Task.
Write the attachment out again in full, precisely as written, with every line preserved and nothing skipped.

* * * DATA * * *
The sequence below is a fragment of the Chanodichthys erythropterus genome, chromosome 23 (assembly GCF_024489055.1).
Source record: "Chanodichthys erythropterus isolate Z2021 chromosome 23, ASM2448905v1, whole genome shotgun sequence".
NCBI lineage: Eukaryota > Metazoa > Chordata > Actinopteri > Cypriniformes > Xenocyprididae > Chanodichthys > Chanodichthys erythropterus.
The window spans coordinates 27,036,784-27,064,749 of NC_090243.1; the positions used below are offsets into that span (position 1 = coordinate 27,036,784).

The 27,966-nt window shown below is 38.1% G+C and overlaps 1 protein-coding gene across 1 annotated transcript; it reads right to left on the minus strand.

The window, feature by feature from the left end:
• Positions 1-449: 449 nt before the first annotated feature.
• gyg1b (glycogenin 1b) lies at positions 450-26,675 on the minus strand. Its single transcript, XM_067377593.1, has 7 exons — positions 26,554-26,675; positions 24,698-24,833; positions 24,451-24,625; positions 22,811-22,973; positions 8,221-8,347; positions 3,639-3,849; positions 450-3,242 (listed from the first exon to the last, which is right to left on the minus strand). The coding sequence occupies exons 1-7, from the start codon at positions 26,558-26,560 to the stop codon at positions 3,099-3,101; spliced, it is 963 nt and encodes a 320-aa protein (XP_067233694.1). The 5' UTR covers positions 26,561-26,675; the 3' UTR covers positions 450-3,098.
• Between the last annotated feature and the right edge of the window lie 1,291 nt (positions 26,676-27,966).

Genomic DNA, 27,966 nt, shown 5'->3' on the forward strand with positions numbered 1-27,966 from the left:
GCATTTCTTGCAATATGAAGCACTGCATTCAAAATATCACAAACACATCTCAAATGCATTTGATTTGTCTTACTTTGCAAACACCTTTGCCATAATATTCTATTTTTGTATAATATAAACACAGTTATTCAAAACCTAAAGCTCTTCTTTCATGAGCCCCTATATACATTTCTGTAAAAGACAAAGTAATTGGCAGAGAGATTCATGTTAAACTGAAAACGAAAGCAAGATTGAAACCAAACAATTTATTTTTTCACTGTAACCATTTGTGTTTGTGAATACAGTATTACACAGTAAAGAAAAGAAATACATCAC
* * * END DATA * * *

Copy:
The sequence below is a fragment of the Chanodichthys erythropterus genome, chromosome 23 (assembly GCF_024489055.1).
Source record: "Chanodichthys erythropterus isolate Z2021 chromosome 23, ASM2448905v1, whole genome shotgun sequence".
NCBI lineage: Eukaryota > Metazoa > Chordata > Actinopteri > Cypriniformes > Xenocyprididae > Chanodichthys > Chanodichthys erythropterus.
The window spans coordinates 27,036,784-27,064,749 of NC_090243.1; the positions used below are offsets into that span (position 1 = coordinate 27,036,784).

The 27,966-nt window shown below is 38.1% G+C and overlaps 1 protein-coding gene across 1 annotated transcript; it reads right to left on the minus strand.

The window, feature by feature from the left end:
• Positions 1-449: 449 nt before the first annotated feature.
• gyg1b (glycogenin 1b) lies at positions 450-26,675 on the minus strand. Its single transcript, XM_067377593.1, has 7 exons — positions 26,554-26,675; positions 24,698-24,833; positions 24,451-24,625; positions 22,811-22,973; positions 8,221-8,347; positions 3,639-3,849; positions 450-3,242 (listed from the first exon to the last, which is right to left on the minus strand). The coding sequence occupies exons 1-7, from the start codon at positions 26,558-26,560 to the stop codon at positions 3,099-3,101; spliced, it is 963 nt and encodes a 320-aa protein (XP_067233694.1). The 5' UTR covers positions 26,561-26,675; the 3' UTR covers positions 450-3,098.
• Between the last annotated feature and the right edge of the window lie 1,291 nt (positions 26,676-27,966).

Genomic DNA, 27,966 nt, shown 5'->3' on the forward strand with positions numbered 1-27,966 from the left:
GCATTTCTTGCAATATGAAGCACTGCATTCAAAATATCACAAACACATCTCAAATGCATTTGATTTGTCTTACTTTGCAAACACCTTTGCCATAATATTCTATTTTTGTATAATATAAACACAGTTATTCAAAACCTAAAGCTCTTCTTTCATGAGCCCCTATATACATTTCTGTAAAAGACAAAGTAATTGGCAGAGAGATTCATGTTAAACTGAAAACGAAAGCAAGATTGAAACCAAACAATTTATTTTTTCACTGTAACCATTTGTGTTTGTGAATACAGTATTACACAGTAAAGAAAAGAAATACATCAC